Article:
Do You Need to Travel to South America to Drink Ayahuasca?


The question of whether it is necessary to travel to South America to drink ayahuasca is a common one. It is a question regularly chewed over in ayahuasca forums without any lasting consensus drawn. In many instances the question is a circular debate that leads to arguments, potentially confusing those who genuinely seek to make a decision.

It is understandable that so many support the idea that this powerful Amazonian brew originated in South America and should only be imbibed under the care of indigenous shamans that work with it. After all, these shamans have a deep understanding of the plants, the forest and the realms encountered when imbibing it. This is something it would be very challenging for a Western shaman to match.

It could reasonably be argued that it makes the most sense to go to South America to work with ayahuasca and the indigenous shamans. However, there are many factors that can affect such a decision, and uncovering an objective truth is unlikely - the answer probably isn’t black or white. For some (and for an array of reasons) traveling to South America to drink ayahuasca simply isn’t a viable option. For others, it may actually be a dangerous decision.

There are several factors to consider when deciding where to drink ayahuasca:

The jungle isn’t for everyone  

Some would argue that ayahuasca is not a comfortable experience in itself and therefore tolerating jungle conditions should be par for the course. Whether this applies to you or not probably depends what you want to get from an ayahuasca experience. If you want to be pushed out of your comfort zone, perhaps choosing the jungle is a wise move.


If you typically have severe allergic reactions to insects, for example, perhaps it isn’t. The jungle is alive with all kinds of creatures, from snakes to poisonous spiders. It is possible to attract infections you’ve never given a thought to, from flesh-eating bacteria to Lyme disease or malaria.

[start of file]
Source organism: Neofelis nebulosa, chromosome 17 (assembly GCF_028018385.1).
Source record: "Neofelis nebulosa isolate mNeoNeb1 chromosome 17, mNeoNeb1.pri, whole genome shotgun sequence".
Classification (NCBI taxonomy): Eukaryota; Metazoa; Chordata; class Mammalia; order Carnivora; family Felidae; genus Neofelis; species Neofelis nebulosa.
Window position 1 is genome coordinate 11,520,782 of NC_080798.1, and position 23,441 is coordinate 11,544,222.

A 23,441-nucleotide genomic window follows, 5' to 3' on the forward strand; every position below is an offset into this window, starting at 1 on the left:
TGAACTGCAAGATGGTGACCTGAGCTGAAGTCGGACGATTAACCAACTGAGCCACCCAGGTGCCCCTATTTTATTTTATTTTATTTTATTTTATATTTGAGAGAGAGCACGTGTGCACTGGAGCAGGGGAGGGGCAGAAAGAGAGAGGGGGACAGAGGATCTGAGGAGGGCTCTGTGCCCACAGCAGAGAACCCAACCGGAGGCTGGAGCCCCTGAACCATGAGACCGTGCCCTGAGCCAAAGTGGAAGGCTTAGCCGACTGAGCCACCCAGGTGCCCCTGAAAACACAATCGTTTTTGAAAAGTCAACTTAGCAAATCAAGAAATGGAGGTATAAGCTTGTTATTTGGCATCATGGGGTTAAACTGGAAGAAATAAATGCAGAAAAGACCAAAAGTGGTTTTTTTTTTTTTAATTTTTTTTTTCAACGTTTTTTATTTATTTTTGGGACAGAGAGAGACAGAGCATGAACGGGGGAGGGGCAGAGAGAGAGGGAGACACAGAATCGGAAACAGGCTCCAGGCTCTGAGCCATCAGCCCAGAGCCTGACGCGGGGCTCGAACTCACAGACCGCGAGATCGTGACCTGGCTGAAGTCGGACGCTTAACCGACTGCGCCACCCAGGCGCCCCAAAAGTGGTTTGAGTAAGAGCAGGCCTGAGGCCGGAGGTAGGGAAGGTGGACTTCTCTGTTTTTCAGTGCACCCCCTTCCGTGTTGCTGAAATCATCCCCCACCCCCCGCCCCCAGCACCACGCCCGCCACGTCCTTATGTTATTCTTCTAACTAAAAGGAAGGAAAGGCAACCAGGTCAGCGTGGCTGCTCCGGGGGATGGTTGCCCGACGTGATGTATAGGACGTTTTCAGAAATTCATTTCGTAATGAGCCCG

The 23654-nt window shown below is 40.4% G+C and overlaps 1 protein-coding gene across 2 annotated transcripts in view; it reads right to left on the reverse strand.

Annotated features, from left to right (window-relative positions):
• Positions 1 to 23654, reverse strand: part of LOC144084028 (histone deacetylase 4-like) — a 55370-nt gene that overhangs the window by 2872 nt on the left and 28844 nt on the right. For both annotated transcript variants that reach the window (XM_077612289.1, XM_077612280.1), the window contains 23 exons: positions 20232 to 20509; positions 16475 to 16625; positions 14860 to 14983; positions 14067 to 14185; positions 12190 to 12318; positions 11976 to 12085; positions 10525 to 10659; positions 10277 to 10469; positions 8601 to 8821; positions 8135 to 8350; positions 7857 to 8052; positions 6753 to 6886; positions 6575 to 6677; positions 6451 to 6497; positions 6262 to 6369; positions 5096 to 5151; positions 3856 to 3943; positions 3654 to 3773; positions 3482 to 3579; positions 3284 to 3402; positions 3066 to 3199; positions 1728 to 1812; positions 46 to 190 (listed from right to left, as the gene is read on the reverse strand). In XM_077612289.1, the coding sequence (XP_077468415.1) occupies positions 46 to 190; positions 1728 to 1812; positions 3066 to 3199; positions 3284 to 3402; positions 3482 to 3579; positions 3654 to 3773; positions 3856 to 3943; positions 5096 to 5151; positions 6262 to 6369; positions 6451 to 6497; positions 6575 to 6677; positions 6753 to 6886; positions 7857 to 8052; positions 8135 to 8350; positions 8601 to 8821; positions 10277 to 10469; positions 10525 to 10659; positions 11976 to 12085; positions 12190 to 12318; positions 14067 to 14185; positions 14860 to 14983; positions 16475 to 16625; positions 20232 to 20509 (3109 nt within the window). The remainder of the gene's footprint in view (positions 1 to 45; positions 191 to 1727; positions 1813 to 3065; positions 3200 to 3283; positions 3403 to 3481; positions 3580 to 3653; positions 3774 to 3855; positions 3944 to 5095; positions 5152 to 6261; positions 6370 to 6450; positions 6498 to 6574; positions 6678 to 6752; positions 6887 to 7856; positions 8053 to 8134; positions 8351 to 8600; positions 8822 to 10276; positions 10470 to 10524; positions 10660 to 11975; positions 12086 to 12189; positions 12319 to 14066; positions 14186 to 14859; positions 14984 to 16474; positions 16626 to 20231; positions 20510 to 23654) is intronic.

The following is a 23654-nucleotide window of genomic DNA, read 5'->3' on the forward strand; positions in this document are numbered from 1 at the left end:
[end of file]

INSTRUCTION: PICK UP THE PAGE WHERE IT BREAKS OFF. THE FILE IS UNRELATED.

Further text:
Although the chance of being affected by these kinds of things is not particularly high, dangerous situations can and do arise.

If you’re already dealing with a debilitating health condition, you might think it is a great idea to heal it in the jungle. Whether this is feasible or not may depend on your shamans knowledge of Western health conditions, and you might find that jungle conditions can even exacerbate it. Someone with a serious diabetic condition, for instance, would need to be very well prepared if they plan to be isolated a long way from medical care.  

When choosing a location and a shaman, be sure that full disclosure is given and that you’re happy with the answers regarding solutions to potential issues.

You can drink ayahuasca in South America outside of the jungle

It is more than possible to drink in South America without venturing into the jungle, of course. There are plenty of places in Peru, for example; the Sacred Valley of the Incas is a popular place for those who want to experience ayahuasca in its native settings. Mountainous ranges like the Andes are said to hold a lot of healing energy; they are thought to support the medicines in bringing out the most tenacious issues plaguing humans. The Incas say that the mountains have a spirit of their own; these are known as the Apus and they are considered to be protectors of the territory and its inhabitants.


Ayahuasca is commonly imbibed in the mountains by both travellers and indigenous peoples. It is an entirely different experience to that the jungle can offer; some would say that it is more comfortable because there are less insects and the atmosphere is less humid. There is a peaceful vibe to this kind of environment that is in many ways at odds with the noise and intensity of the jungle. 

However, some say that because of the number of international visitors who come to imbibe ayahuasca in this setting, it has lost some level of authenticity. Such judgments are of course subjective, but whether you wish to experience it this way might depend on whether you are most concerned with experiencing the medicine itself, or the level of authenticity that goes with it. 

Your comfort and security should be a priority

Set and setting are vital for the physical and mental wellbeing of many ayahuasca imbibers, especially those who are drinking to such powerful plant medicines for the first time. Whether you are keen to be comfortable or not, security should be a prime consideration for everyone.